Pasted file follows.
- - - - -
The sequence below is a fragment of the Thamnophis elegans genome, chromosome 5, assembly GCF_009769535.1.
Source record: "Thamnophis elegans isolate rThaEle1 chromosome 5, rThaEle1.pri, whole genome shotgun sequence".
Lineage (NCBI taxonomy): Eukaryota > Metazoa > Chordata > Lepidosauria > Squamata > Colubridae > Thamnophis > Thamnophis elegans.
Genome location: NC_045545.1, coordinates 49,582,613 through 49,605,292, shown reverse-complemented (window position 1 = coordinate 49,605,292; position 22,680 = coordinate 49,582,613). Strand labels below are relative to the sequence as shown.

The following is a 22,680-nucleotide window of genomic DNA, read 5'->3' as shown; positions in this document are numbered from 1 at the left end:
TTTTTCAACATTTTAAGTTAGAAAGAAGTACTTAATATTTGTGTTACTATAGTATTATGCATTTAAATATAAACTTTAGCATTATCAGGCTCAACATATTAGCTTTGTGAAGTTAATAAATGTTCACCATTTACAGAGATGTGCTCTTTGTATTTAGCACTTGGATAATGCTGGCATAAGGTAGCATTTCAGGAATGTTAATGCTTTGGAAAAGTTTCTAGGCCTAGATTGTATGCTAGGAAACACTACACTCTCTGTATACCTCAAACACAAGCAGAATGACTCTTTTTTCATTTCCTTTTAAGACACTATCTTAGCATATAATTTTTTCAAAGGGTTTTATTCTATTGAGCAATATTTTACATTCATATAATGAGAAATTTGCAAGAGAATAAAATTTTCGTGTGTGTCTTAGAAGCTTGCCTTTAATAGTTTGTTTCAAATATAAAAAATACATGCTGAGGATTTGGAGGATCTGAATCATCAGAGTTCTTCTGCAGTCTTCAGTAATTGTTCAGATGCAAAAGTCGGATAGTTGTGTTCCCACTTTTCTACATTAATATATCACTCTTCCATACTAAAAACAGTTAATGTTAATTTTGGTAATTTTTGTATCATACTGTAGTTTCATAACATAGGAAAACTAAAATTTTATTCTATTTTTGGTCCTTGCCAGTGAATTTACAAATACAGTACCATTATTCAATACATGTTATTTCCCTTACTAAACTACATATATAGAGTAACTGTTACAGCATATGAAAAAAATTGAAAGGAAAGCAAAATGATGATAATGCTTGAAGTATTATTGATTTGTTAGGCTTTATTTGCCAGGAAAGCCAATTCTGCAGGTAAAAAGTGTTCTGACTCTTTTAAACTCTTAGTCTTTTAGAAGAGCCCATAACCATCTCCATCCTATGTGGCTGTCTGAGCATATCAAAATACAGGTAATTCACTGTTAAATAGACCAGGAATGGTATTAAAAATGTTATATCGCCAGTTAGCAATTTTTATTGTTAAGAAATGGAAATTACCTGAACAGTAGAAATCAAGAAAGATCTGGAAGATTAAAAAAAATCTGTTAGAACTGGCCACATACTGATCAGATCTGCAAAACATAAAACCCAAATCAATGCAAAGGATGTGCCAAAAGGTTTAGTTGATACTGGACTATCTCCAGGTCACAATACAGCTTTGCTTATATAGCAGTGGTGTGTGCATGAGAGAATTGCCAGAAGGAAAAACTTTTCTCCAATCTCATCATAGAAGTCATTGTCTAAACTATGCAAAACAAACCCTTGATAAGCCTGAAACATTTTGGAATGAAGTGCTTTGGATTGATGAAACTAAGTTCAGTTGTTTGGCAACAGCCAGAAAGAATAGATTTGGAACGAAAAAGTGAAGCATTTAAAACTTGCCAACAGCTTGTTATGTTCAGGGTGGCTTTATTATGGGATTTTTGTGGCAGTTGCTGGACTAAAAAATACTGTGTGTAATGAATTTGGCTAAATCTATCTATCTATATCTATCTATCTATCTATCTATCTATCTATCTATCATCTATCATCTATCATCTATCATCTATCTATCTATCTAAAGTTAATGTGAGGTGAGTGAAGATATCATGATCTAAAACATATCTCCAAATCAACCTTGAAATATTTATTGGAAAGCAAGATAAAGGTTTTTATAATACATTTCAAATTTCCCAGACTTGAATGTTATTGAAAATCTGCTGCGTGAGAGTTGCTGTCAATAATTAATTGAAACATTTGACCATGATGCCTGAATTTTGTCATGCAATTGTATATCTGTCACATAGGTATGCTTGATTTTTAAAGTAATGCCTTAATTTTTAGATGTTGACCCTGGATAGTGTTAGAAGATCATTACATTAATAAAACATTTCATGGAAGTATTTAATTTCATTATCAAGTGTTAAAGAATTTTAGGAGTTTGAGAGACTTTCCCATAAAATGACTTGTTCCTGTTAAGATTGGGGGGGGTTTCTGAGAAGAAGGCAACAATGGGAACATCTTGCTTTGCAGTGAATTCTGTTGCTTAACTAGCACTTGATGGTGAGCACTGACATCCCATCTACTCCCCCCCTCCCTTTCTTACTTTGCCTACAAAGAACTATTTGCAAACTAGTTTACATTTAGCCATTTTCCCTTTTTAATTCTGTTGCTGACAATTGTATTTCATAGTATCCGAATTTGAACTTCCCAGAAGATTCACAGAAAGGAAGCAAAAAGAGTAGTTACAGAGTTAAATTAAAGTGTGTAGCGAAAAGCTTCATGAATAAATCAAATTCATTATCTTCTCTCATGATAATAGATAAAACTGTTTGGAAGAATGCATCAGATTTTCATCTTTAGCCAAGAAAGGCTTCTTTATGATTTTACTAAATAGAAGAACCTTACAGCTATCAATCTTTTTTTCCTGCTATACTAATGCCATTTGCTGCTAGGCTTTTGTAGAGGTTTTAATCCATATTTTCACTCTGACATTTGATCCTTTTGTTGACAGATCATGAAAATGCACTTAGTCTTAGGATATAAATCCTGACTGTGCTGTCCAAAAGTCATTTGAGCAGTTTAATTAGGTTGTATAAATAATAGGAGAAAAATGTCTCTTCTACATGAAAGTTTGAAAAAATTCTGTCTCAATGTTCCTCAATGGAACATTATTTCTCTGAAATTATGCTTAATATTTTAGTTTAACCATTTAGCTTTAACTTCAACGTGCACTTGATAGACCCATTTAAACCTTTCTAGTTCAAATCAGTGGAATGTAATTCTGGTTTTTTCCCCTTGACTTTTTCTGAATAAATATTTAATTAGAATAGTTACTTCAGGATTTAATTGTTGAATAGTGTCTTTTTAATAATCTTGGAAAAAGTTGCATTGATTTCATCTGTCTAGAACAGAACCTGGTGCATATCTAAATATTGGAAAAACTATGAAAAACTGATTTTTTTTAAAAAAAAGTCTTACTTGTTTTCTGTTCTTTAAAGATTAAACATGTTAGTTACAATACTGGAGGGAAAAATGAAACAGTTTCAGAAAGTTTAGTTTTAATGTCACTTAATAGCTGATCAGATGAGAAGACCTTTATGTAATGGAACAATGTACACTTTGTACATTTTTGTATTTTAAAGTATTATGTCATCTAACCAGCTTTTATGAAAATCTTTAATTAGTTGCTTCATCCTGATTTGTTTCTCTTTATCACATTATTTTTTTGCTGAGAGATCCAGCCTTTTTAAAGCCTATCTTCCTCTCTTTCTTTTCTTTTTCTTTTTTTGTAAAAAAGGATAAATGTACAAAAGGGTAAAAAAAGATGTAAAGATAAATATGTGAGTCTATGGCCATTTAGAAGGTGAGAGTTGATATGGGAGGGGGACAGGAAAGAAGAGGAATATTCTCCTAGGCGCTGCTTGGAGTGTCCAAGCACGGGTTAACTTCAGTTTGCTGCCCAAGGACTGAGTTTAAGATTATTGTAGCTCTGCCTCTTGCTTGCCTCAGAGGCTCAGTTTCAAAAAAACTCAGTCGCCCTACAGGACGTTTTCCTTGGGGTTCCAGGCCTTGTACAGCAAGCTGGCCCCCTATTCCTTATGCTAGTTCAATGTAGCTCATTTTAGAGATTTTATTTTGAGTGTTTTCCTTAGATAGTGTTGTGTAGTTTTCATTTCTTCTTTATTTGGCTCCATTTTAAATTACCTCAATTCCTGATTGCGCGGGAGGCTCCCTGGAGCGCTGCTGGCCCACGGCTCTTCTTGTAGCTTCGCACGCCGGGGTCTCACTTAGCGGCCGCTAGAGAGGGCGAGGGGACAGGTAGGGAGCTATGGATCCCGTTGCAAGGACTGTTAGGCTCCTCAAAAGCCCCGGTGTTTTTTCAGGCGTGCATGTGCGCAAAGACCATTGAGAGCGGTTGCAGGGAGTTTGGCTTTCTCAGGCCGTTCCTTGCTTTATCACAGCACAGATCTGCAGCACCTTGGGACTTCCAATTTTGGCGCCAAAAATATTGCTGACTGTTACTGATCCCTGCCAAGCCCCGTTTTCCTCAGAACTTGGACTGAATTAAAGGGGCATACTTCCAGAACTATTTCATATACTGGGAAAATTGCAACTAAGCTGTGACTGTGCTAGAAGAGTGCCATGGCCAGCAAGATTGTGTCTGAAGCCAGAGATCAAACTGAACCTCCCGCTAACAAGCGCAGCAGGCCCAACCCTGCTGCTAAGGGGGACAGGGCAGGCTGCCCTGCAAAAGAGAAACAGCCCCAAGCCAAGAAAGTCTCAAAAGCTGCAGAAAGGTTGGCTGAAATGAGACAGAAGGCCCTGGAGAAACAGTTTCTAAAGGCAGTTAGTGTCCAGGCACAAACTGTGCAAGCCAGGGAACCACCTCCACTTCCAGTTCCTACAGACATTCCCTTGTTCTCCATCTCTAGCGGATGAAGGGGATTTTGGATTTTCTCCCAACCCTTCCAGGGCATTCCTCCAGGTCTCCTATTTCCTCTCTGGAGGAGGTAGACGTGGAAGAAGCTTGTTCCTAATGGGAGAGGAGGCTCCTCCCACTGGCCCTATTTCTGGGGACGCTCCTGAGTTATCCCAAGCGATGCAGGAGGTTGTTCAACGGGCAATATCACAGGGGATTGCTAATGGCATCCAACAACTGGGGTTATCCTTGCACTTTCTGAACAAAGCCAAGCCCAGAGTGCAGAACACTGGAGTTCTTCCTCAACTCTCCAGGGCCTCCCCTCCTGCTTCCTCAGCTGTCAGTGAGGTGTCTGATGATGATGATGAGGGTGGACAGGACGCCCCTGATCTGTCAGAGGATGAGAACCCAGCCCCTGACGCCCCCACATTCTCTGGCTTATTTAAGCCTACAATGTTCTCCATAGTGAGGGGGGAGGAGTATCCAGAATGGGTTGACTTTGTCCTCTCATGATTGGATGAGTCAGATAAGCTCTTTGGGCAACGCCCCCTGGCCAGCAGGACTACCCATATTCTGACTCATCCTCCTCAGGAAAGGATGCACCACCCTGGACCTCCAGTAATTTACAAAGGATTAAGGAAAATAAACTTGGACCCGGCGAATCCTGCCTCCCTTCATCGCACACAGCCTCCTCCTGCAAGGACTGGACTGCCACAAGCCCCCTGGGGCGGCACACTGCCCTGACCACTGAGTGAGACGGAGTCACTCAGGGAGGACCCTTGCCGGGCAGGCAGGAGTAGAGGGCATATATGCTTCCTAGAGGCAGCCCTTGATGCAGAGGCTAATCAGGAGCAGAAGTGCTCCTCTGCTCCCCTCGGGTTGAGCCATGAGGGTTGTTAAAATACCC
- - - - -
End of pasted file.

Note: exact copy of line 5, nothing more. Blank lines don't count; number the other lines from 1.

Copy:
The following is a 22,680-nucleotide window of genomic DNA, read 5'->3' as shown; positions in this document are numbered from 1 at the left end: